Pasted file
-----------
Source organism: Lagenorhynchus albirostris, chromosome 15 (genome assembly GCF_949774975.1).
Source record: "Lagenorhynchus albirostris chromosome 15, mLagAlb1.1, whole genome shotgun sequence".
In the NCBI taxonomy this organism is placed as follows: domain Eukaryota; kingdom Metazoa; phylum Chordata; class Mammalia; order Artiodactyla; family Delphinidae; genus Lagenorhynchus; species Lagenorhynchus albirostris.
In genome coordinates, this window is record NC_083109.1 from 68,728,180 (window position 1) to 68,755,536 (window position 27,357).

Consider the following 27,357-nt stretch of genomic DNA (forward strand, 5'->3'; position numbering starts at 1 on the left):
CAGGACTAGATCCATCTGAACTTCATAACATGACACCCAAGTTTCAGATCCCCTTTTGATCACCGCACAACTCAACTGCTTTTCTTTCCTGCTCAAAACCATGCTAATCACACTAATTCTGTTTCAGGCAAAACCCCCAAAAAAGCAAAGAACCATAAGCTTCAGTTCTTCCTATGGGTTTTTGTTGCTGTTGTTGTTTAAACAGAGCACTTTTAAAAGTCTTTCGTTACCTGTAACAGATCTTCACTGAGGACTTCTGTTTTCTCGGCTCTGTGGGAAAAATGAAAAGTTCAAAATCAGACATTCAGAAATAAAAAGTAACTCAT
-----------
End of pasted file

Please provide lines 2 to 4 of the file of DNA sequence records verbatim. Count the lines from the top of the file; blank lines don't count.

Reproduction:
Source record: "Lagenorhynchus albirostris chromosome 15, mLagAlb1.1, whole genome shotgun sequence".
In the NCBI taxonomy this organism is placed as follows: domain Eukaryota; kingdom Metazoa; phylum Chordata; class Mammalia; order Artiodactyla; family Delphinidae; genus Lagenorhynchus; species Lagenorhynchus albirostris.
In genome coordinates, this window is record NC_083109.1 from 68,728,180 (window position 1) to 68,755,536 (window position 27,357).